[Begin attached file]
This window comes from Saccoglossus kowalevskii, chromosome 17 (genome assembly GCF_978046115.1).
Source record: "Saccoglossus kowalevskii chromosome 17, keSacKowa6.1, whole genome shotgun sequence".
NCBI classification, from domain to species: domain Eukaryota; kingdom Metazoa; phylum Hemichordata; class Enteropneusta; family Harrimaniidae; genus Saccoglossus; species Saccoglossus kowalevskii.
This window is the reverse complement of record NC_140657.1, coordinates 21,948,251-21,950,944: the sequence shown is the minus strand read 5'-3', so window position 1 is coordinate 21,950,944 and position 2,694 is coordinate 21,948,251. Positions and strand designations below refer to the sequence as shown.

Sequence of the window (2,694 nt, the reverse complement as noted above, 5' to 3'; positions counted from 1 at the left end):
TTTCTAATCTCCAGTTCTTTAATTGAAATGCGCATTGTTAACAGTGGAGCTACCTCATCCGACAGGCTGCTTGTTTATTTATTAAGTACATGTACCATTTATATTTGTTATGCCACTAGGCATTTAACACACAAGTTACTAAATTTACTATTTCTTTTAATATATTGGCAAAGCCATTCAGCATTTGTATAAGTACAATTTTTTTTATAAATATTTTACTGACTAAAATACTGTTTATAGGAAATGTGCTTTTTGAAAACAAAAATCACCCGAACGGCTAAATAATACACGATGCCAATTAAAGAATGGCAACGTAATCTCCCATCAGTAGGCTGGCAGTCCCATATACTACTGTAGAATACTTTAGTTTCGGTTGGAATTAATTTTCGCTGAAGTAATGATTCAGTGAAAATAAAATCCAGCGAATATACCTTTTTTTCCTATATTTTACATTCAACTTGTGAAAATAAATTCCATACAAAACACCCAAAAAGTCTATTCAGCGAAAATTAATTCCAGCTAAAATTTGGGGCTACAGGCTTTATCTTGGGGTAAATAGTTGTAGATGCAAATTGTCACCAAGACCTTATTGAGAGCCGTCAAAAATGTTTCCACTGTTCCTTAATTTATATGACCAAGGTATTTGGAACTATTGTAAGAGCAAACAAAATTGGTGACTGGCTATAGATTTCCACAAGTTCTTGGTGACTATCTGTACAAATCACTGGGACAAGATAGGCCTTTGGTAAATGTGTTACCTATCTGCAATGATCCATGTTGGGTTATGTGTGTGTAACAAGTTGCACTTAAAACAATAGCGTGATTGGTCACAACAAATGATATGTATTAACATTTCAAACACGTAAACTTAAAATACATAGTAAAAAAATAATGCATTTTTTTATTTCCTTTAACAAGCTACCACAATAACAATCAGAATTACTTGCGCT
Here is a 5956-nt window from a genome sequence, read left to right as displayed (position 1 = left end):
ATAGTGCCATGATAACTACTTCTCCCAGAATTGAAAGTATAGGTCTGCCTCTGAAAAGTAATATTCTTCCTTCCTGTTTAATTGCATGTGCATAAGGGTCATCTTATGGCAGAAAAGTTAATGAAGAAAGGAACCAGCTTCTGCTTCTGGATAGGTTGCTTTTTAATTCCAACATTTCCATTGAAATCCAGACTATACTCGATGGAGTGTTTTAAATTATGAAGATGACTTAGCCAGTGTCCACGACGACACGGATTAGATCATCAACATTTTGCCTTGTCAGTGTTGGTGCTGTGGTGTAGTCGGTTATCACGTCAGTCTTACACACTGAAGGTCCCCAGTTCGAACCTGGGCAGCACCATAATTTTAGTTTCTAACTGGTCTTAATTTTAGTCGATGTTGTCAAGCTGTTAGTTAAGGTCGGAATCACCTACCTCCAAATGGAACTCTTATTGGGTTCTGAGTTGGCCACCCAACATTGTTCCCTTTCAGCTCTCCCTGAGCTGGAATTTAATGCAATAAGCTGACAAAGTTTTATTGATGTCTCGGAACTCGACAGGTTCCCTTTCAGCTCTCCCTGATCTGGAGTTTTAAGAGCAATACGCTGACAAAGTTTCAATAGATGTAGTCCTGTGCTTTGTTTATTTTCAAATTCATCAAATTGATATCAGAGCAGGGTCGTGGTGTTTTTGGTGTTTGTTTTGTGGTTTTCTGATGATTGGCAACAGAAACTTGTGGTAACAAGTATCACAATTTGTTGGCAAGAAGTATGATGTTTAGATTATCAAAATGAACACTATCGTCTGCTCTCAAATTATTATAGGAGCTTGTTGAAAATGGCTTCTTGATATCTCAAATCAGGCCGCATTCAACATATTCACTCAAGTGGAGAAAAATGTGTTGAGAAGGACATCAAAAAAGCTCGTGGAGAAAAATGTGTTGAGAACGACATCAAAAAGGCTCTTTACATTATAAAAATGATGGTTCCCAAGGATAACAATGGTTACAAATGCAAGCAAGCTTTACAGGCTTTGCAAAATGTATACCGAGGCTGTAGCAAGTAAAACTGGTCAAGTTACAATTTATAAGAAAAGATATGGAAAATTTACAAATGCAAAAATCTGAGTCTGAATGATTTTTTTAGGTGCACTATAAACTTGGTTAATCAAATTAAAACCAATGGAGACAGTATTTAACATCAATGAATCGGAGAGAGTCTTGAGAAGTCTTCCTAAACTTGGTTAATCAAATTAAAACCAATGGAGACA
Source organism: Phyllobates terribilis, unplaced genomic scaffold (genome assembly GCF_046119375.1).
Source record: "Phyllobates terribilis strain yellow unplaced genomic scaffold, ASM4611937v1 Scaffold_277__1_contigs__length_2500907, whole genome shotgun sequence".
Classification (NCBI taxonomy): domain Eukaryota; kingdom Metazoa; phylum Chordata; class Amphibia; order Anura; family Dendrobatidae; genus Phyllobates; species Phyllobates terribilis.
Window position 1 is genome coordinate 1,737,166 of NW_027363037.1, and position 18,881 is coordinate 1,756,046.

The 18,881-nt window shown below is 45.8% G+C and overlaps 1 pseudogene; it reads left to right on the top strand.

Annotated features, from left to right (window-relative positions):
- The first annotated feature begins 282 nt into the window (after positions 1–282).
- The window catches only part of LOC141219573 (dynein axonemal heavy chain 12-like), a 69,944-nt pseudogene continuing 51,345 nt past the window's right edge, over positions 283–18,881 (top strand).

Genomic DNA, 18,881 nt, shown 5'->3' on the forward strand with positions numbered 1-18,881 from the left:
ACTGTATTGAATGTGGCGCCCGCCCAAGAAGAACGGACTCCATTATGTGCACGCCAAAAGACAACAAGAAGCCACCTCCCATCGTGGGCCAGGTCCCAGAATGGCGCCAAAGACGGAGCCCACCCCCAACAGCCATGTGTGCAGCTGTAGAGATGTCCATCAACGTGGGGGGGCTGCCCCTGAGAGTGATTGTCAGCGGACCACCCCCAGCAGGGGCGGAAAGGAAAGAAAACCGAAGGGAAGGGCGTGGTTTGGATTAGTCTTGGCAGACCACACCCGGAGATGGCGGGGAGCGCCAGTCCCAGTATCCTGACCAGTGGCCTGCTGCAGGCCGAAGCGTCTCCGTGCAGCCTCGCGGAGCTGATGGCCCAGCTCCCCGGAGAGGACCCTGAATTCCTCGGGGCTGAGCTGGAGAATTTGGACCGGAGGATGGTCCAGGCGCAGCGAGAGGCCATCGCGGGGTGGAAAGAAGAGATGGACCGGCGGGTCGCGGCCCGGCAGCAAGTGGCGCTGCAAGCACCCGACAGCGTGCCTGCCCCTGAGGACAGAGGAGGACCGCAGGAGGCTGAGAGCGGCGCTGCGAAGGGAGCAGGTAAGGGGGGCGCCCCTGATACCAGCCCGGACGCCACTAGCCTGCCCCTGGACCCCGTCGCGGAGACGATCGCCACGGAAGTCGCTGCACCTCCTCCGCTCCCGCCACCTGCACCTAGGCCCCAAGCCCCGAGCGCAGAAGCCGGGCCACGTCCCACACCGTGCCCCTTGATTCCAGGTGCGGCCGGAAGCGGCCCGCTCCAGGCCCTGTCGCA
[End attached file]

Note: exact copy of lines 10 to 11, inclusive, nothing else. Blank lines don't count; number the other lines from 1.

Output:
Source record: "Phyllobates terribilis strain yellow unplaced genomic scaffold, ASM4611937v1 Scaffold_277__1_contigs__length_2500907, whole genome shotgun sequence".
Classification (NCBI taxonomy): domain Eukaryota; kingdom Metazoa; phylum Chordata; class Amphibia; order Anura; family Dendrobatidae; genus Phyllobates; species Phyllobates terribilis.